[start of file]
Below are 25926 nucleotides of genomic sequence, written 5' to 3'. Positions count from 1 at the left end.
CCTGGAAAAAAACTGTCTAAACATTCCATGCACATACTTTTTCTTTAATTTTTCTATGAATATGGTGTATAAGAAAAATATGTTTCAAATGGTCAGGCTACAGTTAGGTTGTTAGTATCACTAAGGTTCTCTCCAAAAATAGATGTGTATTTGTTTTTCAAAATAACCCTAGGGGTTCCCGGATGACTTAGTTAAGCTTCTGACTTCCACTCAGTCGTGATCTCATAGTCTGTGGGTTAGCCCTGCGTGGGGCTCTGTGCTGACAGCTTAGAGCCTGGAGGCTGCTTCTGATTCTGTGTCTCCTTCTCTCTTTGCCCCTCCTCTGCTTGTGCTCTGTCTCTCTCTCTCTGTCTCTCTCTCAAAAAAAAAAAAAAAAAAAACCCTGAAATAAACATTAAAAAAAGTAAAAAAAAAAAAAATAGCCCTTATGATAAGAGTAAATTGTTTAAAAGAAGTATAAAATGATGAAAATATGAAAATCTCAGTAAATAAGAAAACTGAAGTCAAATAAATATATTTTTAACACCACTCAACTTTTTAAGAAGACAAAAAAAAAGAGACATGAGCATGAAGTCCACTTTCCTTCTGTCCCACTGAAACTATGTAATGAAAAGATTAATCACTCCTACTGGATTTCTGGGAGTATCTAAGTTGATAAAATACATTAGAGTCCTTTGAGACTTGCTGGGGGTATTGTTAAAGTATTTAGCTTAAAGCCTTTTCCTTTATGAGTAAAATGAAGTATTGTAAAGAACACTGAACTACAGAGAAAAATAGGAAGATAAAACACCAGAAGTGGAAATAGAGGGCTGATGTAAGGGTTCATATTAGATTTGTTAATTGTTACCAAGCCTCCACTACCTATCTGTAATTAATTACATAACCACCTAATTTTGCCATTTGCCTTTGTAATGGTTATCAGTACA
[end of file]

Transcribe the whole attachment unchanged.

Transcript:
Below are 25926 nucleotides of genomic sequence, written 5' to 3'. Positions count from 1 at the left end.
CCTGGAAAAAAACTGTCTAAACATTCCATGCACATACTTTTTCTTTAATTTTTCTATGAATATGGTGTATAAGAAAAATATGTTTCAAATGGTCAGGCTACAGTTAGGTTGTTAGTATCACTAAGGTTCTCTCCAAAAATAGATGTGTATTTGTTTTTCAAAATAACCCTAGGGGTTCCCGGATGACTTAGTTAAGCTTCTGACTTCCACTCAGTCGTGATCTCATAGTCTGTGGGTTAGCCCTGCGTGGGGCTCTGTGCTGACAGCTTAGAGCCTGGAGGCTGCTTCTGATTCTGTGTCTCCTTCTCTCTTTGCCCCTCCTCTGCTTGTGCTCTGTCTCTCTCTCTCTGTCTCTCTCTCAAAAAAAAAAAAAAAAAAAACCCTGAAATAAACATTAAAAAAAGTAAAAAAAAAAAAAATAGCCCTTATGATAAGAGTAAATTGTTTAAAAGAAGTATAAAATGATGAAAATATGAAAATCTCAGTAAATAAGAAAACTGAAGTCAAATAAATATATTTTTAACACCACTCAACTTTTTAAGAAGACAAAAAAAAAGAGACATGAGCATGAAGTCCACTTTCCTTCTGTCCCACTGAAACTATGTAATGAAAAGATTAATCACTCCTACTGGATTTCTGGGAGTATCTAAGTTGATAAAATACATTAGAGTCCTTTGAGACTTGCTGGGGGTATTGTTAAAGTATTTAGCTTAAAGCCTTTTCCTTTATGAGTAAAATGAAGTATTGTAAAGAACACTGAACTACAGAGAAAAATAGGAAGATAAAACACCAGAAGTGGAAATAGAGGGCTGATGTAAGGGTTCATATTAGATTTGTTAATTGTTACCAAGCCTCCACTACCTATCTGTAATTAATTACATAACCACCTAATTTTGCCATTTGCCTTTGTAATGGTTATCAGTACA